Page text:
October 21, 2017
Adult audiences only
Join National Museum of African Art for a screening and discussion of the critically acclaimed film Moolaadé (Burkina Faso, 120 min., French and Bambara with English subtitles). From famed Senegalese director Ousmane Sembene (often called “the father of African film”) Moolaadé follows the story of Collé, a brave mother who refuses to allow her daughter to undergo female genital cutting. By standing against local tradition, Collé ignites a cultural upheaval in their small village.
Then, stay for light refreshments and a candid conversation with the museum’s head of education and scholarly initiatives Lanisa Kitchiner, educator and activist Kakenya Ntaiya, and president of the Association of American Colleges and Universities Lynn Pasquerella. We will explore the experiences of girls, cultural norms and defenses, universal human rights, and what this film can teach us about our present moment in the United States. In a society that values diversity and pluralism, can and should parental rights be limited with respect to religious practice and cultural norms?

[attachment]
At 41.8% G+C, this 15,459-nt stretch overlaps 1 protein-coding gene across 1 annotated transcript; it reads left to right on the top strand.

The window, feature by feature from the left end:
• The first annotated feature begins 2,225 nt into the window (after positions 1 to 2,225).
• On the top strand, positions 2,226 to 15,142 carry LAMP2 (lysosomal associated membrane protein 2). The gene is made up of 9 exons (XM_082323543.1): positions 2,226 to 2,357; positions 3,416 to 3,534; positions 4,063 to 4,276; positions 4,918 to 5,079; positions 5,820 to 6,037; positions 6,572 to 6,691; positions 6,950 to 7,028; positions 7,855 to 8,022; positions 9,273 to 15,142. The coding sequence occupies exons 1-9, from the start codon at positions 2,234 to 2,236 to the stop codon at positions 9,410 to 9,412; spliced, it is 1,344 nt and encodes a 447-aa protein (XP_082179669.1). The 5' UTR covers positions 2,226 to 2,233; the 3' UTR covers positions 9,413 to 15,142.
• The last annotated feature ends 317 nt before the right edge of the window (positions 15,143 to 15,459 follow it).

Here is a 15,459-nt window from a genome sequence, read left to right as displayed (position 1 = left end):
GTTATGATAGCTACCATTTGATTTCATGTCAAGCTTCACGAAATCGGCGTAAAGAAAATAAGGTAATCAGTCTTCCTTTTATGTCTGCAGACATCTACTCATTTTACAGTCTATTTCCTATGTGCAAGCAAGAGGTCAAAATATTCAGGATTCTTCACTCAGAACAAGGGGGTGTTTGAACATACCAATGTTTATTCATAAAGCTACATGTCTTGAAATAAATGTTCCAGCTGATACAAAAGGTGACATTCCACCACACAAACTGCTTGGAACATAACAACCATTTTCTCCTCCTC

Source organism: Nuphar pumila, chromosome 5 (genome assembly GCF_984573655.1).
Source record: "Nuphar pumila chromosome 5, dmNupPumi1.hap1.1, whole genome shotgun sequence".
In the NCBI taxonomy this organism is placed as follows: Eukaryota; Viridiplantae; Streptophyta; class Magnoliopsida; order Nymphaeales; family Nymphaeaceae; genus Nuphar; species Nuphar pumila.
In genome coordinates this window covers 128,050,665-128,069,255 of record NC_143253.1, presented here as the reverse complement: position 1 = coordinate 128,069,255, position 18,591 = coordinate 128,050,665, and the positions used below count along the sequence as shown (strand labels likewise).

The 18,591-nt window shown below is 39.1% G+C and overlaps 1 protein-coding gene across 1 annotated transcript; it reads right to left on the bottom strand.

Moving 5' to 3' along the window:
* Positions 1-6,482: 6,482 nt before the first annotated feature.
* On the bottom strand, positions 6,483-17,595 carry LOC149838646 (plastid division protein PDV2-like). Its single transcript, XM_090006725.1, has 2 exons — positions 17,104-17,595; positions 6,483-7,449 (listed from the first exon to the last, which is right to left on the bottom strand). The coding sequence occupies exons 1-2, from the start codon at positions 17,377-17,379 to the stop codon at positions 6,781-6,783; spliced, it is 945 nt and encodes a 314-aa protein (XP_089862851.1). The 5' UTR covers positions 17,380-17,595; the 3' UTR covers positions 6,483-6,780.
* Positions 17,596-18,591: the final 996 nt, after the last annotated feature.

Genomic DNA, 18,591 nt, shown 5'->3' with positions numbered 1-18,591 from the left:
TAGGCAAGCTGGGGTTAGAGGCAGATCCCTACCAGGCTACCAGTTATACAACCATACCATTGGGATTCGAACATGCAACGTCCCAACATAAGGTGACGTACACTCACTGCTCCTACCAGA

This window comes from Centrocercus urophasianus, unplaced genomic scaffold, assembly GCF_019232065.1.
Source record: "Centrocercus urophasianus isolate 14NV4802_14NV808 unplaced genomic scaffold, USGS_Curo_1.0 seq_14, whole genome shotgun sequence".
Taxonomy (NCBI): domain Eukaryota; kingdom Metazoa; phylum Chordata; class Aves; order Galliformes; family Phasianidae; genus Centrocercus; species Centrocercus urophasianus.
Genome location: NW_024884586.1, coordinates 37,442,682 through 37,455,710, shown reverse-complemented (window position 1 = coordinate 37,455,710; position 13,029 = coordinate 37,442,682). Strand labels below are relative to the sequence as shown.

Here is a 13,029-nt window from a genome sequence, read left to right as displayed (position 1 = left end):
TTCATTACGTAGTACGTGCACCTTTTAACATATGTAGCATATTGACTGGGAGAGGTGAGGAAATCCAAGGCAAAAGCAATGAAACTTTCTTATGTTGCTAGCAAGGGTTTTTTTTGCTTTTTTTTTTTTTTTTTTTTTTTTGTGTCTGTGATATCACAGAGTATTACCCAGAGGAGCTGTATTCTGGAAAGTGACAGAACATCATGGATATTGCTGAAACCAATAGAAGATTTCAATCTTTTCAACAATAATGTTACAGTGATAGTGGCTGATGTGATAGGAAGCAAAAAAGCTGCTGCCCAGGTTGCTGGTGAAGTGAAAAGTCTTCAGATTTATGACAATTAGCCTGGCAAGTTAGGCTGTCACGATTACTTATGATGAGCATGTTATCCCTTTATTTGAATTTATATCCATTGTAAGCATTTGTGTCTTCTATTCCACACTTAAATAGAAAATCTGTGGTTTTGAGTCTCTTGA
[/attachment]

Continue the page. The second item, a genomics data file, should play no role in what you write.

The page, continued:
Moolaadé is presented as part of the museum’s Africa in Reel Time series. Join us every month for a screening and discussion! Visit here for a full list of upcoming films.
Free and open to the public.